Today we’d like to introduce you to Lynn Bratley.
So, before we jump into specific questions about the business, why don’t you give us some details about you and your story.
I started Improbable Players with three others in 1984 to inform people about addiction and recovery through theater. My own story, which once seemed so ordinary to me – a story of closet drinking, nightly blackouts, and endless promises to quit – became the basis for the first play, still performed today: it tells a timeless story of the hope and reality of long-term recovery.
Since then over 200 actors and more than a million people in audiences from elementary school to senior centers, community coalitions to national conferences have been educated and entertained by the Players, pioneers in putting an authentic face on recovery.
All of the Improbable Players are young professional actors in long-term recovery – integrating their passion for performing with their drive to give back. They are active in their careers and in their own personal recovery, modeling healthy choices– in the plays and in real life– and teaching audience members about community resources and how to ask for help. All of the plays have been written from the authentic, poignant, and funny stories of our actors, who are the company’s most valuable assets. Each day they reaffirm the choice to be people in recovery by telling their stories on stage.
“End of the Line” – the newest play – was created in 2015 to confront the opioid epidemic: actors and staff interviewed young people who had been addicted to opioids and who were able to get help and stop using. Their stories were transformed into a play which has already reached over 12,000 young people in their schools.
The hallmark of each performance comes at the end of each play when the actors step forward and briefly tell their own story before inviting questions. Audiences are moved by the frank and honest discussion that ensues. Because of the sensitive nature of the discussions, teachers and social workers are on hand after each session to follow up should students need more attention.
I have been blessed to be the artistic director of this truly amazing theater company for the past 33 years and combine the great passions of my life – theater, education, and recovery.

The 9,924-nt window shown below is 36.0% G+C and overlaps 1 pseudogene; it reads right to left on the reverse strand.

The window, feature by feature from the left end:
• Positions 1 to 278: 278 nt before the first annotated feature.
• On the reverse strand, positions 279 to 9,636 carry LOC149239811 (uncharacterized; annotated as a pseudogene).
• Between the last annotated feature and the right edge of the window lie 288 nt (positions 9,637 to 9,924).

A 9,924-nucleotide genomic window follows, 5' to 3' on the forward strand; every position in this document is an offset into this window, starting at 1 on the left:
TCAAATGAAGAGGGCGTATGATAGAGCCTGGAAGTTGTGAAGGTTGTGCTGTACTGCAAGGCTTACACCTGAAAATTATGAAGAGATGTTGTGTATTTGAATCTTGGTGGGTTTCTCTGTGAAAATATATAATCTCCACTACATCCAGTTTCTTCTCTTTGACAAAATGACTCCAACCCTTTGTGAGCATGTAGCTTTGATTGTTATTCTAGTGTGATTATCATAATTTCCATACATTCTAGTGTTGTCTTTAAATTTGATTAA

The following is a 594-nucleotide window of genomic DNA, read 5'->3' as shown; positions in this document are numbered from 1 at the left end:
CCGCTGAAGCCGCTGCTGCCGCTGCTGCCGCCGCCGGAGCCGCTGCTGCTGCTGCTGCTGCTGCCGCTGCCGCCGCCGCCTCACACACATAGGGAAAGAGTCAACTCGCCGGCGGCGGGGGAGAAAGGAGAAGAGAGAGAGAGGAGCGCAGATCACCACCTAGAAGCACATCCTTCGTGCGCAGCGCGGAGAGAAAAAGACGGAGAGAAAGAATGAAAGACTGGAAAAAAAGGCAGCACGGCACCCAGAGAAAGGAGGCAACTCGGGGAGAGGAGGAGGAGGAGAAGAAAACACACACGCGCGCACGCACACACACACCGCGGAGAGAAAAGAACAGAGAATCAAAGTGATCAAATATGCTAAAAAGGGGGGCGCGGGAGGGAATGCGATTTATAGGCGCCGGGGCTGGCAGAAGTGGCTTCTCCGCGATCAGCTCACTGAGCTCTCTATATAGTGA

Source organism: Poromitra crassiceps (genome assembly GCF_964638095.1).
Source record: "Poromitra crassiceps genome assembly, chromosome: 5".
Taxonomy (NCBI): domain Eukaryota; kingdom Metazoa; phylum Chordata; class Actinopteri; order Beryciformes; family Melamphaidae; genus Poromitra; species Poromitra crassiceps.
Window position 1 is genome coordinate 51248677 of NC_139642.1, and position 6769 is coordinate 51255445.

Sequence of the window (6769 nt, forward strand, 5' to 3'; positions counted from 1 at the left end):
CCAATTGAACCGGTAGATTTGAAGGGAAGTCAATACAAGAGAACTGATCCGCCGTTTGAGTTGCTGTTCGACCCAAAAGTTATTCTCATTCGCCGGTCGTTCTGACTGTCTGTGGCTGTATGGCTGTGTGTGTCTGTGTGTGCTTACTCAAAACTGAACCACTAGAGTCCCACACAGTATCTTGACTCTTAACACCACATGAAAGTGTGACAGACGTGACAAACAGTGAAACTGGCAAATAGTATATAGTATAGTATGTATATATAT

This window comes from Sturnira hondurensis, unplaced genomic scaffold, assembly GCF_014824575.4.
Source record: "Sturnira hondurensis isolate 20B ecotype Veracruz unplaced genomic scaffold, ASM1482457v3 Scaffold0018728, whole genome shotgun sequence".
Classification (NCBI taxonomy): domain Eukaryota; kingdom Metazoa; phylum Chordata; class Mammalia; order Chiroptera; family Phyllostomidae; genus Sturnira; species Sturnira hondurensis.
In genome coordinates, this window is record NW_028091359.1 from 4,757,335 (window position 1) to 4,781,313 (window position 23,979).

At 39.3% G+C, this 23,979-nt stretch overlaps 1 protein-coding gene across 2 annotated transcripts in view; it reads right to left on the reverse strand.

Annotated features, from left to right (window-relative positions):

Has it been a smooth road?
Keeping a small nonprofit organization going is always a challenge – but we just hold on and the funding always seems to come in at the right time. Audiences of all ages love Improbable Players and the letters and stories we get from them are what inspires us and keeps us going.
“I just wanted to let your company know that after an Improbable Players performance at my high school in Boston, over a month ago, I really started to think about changing my ways. I had become very dependent on alcohol at just 14 years old, and the performance made me realize how it had really contributed to my depression instead of helping me forget about my pain. I actually went to the showing for the humor spin of it, but I didn’t expect it to really change how I wanted to live my life. Ever since that day, I have stopped drinking and honestly find it kind of sick when I hear my friends or classmates saying how drunk they’re going to get. . . I can’t believe I had been brainwashed into believing it was the source of fun as well. Anyways, I just wanted to thank your company because even though when it was done, there were people in the hallways saying they bet no one was influenced, but I truly was.”
So, as you know, we’re impressed with Improbable Players – tell our readers more, for example what you’re most proud of as a company and what sets you apart from others.
Improbable Players are real people telling real stories.
Let’s touch on your thoughts about our city – what do you like the most and least?
Improbable Players is proud to have worked with most of the high schools and middle schools in Massachusetts.
- Website: www.improbableplayers.org
- Phone: 617-926-8124
- Email: firstname.lastname@example.org
- Facebook: facebook.com/ImprobablePlayers
- Twitter: improbableplyrs